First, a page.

Carbohydrates in Saltine Crackers

crackers
Refined, white flour is the main ingredient in saltines. (Image: Ryan Mackay/Hemera/Getty Images)

Saltine, or soda, crackers are traditionally made with a dough of white flour, yeast, shortening, baking soda and salt. These ingredients offer little in the way of vitamins and minerals. Saltines are mostly refined carbohydrates, which makes them good for soaking up soup, but not so good for a healthy diet.

Carbohydrates and Calories

One serving of saltines, or five crackers, contains 63 calories and 11 grams of carbohydrates. Since carbohydrates contain 4 calories per gram, this means that 70 percent of a serving of saltines, or 44 calories, come from carbohydrates. Carbohydrates are the body’s primary source of energy.

Fiber

Saltines contain 0 grams of fiber per serving. Fiber is a type of carbohydrate that is essential to healthy digestion and that plays a role in decreasing cholesterol levels. You are better off choosing crackers that provide some fiber, 3 grams or more per serving. Woven wheats, 100 percent whole wheat crackers and rye crisps are examples of crackers with more fiber.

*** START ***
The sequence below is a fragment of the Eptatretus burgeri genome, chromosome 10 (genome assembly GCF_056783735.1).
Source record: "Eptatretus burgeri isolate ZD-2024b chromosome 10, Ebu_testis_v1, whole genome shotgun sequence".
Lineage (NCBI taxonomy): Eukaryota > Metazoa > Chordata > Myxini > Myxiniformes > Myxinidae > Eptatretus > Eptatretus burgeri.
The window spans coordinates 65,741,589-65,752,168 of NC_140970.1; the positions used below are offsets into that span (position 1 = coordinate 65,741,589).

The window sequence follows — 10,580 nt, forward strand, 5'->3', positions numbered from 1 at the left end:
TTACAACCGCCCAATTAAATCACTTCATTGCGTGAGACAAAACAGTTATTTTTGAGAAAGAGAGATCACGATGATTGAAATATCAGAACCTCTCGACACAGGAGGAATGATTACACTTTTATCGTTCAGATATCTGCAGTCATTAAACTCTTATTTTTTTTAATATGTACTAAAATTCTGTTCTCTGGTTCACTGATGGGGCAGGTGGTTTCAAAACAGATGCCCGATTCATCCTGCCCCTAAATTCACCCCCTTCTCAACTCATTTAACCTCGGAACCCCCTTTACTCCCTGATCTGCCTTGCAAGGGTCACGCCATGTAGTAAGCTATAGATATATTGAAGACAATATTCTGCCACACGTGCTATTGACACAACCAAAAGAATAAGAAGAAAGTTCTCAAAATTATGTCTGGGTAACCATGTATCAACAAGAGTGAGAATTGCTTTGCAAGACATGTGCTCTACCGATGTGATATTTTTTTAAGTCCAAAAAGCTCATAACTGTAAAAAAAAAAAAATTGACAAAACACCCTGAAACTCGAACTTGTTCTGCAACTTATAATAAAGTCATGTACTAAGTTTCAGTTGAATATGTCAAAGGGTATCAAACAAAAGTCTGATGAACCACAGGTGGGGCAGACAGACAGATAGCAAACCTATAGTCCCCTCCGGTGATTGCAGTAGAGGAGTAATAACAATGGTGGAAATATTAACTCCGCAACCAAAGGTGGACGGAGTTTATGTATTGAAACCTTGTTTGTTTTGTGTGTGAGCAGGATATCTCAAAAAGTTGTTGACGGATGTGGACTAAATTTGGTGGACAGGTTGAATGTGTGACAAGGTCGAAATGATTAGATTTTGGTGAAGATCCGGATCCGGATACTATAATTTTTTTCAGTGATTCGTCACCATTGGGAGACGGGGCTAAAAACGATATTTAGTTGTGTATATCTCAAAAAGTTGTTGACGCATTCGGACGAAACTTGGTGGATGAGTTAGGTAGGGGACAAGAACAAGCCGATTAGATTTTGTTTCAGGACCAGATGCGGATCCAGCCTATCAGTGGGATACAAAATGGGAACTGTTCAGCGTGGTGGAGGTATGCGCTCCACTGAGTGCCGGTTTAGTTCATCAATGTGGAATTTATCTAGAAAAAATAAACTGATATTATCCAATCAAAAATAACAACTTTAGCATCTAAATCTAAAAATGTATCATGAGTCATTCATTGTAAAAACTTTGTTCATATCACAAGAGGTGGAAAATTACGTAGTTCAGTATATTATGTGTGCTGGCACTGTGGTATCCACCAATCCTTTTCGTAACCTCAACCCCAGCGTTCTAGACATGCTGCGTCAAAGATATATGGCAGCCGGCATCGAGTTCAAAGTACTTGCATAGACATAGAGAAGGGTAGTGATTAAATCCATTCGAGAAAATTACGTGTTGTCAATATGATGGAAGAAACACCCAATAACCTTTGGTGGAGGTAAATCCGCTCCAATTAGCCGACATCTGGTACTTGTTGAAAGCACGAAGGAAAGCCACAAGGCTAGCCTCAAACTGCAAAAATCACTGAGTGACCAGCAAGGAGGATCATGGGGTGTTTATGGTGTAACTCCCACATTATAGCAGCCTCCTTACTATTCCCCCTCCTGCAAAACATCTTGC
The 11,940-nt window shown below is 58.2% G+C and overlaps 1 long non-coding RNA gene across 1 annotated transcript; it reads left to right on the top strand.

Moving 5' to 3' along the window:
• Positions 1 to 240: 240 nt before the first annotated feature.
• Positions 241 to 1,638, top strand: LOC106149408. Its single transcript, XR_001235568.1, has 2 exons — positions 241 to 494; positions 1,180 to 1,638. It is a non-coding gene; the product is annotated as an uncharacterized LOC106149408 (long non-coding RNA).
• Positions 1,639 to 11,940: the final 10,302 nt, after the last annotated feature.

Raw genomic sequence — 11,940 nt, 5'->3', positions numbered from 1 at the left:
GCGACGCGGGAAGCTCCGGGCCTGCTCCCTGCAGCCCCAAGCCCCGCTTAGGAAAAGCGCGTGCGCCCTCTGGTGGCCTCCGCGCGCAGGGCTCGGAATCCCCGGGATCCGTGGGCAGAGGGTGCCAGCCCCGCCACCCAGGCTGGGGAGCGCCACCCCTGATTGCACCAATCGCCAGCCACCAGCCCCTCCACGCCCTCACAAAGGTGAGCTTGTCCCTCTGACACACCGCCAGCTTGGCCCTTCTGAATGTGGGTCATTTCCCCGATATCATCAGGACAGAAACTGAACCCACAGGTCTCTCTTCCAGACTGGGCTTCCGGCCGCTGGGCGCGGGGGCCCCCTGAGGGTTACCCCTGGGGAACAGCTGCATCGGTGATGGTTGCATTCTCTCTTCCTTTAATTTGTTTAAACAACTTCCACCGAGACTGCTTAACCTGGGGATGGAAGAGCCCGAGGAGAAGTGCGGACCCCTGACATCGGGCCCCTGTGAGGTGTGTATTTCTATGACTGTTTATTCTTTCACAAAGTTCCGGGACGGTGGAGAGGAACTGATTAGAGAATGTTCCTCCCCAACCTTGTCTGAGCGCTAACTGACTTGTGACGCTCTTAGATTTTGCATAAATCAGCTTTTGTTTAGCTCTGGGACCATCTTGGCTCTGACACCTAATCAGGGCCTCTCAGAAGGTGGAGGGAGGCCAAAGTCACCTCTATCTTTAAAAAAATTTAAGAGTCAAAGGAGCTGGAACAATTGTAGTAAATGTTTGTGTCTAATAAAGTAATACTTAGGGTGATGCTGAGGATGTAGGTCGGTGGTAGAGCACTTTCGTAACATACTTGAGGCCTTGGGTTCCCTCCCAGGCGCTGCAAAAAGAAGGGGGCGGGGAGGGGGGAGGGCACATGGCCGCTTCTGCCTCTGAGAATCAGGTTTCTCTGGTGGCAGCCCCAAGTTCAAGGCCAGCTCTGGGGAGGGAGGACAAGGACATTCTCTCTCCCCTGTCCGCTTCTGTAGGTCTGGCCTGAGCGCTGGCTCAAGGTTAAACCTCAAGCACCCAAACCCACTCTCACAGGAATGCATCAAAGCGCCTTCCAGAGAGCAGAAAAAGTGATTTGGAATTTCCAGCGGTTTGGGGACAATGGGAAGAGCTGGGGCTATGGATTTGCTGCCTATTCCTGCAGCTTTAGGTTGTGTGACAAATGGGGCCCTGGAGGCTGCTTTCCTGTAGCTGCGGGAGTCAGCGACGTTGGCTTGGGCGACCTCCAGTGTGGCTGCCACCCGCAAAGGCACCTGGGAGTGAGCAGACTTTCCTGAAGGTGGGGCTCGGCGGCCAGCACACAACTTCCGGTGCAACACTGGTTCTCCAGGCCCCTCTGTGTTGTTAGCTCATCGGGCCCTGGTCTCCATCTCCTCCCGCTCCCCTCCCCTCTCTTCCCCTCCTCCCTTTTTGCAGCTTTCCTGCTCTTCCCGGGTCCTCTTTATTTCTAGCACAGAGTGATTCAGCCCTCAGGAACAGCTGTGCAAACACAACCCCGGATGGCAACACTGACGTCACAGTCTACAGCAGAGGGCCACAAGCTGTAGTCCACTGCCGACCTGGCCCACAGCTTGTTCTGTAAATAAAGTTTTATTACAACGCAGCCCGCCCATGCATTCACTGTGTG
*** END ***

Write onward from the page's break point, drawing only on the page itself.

Considerations

The carbohydrates in saltines come from the white flour -- a refined product that tends to raise your blood sugar levels quickly. A diet that regularly includes refined carbohydrates puts you at increased risk for diabetes, heart disease and weight gain. While the fact that the body digests saltines quickly makes them an asset when you have a sour stomach, it also makes them an unsatisfying snack and may cause you to consume more calories in the long-run.

Multi-Grain

Certain manufacturers make saltines with multi-grains, which sound healthier than original saltines. These crackers contain about the same number of carbohydrates as plain saltines. White flour is still the primary ingredient in these crackers, so they also provide 0 grams of fiber.

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